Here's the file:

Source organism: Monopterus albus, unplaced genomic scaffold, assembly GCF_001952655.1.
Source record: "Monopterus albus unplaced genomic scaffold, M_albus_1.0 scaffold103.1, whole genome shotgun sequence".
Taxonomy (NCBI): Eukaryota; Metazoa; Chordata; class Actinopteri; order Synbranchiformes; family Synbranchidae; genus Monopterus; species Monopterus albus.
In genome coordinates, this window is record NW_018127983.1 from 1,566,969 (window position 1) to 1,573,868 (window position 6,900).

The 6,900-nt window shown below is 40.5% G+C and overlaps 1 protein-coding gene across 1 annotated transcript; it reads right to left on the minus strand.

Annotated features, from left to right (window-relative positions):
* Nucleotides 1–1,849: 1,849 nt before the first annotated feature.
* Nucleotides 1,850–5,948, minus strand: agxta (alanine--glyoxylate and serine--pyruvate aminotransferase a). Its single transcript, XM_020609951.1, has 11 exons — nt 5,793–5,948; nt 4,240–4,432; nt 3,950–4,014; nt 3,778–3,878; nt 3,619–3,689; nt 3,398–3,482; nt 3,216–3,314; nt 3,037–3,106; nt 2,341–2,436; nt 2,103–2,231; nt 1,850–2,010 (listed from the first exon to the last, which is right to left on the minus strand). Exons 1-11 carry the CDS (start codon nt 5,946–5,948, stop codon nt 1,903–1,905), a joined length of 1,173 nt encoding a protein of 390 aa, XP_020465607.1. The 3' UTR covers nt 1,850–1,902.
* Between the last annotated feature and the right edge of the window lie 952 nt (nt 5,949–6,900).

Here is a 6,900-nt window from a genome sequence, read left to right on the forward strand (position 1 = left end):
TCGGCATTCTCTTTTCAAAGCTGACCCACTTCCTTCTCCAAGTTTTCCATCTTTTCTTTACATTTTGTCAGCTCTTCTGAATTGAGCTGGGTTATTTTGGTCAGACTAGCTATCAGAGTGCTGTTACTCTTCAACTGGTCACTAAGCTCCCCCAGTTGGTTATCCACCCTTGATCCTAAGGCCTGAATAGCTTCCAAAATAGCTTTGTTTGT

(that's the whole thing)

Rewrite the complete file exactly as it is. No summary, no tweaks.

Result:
Source organism: Monopterus albus, unplaced genomic scaffold, assembly GCF_001952655.1.
Source record: "Monopterus albus unplaced genomic scaffold, M_albus_1.0 scaffold103.1, whole genome shotgun sequence".
Taxonomy (NCBI): Eukaryota; Metazoa; Chordata; class Actinopteri; order Synbranchiformes; family Synbranchidae; genus Monopterus; species Monopterus albus.
In genome coordinates, this window is record NW_018127983.1 from 1,566,969 (window position 1) to 1,573,868 (window position 6,900).

The 6,900-nt window shown below is 40.5% G+C and overlaps 1 protein-coding gene across 1 annotated transcript; it reads right to left on the minus strand.

Annotated features, from left to right (window-relative positions):
* Nucleotides 1–1,849: 1,849 nt before the first annotated feature.
* Nucleotides 1,850–5,948, minus strand: agxta (alanine--glyoxylate and serine--pyruvate aminotransferase a). Its single transcript, XM_020609951.1, has 11 exons — nt 5,793–5,948; nt 4,240–4,432; nt 3,950–4,014; nt 3,778–3,878; nt 3,619–3,689; nt 3,398–3,482; nt 3,216–3,314; nt 3,037–3,106; nt 2,341–2,436; nt 2,103–2,231; nt 1,850–2,010 (listed from the first exon to the last, which is right to left on the minus strand). Exons 1-11 carry the CDS (start codon nt 5,946–5,948, stop codon nt 1,903–1,905), a joined length of 1,173 nt encoding a protein of 390 aa, XP_020465607.1. The 3' UTR covers nt 1,850–1,902.
* Between the last annotated feature and the right edge of the window lie 952 nt (nt 5,949–6,900).

Here is a 6,900-nt window from a genome sequence, read left to right on the forward strand (position 1 = left end):
TCGGCATTCTCTTTTCAAAGCTGACCCACTTCCTTCTCCAAGTTTTCCATCTTTTCTTTACATTTTGTCAGCTCTTCTGAATTGAGCTGGGTTATTTTGGTCAGACTAGCTATCAGAGTGCTGTTACTCTTCAACTGGTCACTAAGCTCCCCCAGTTGGTTATCCACCCTTGATCCTAAGGCCTGAATAGCTTCCAAAATAGCTTTGTTTGT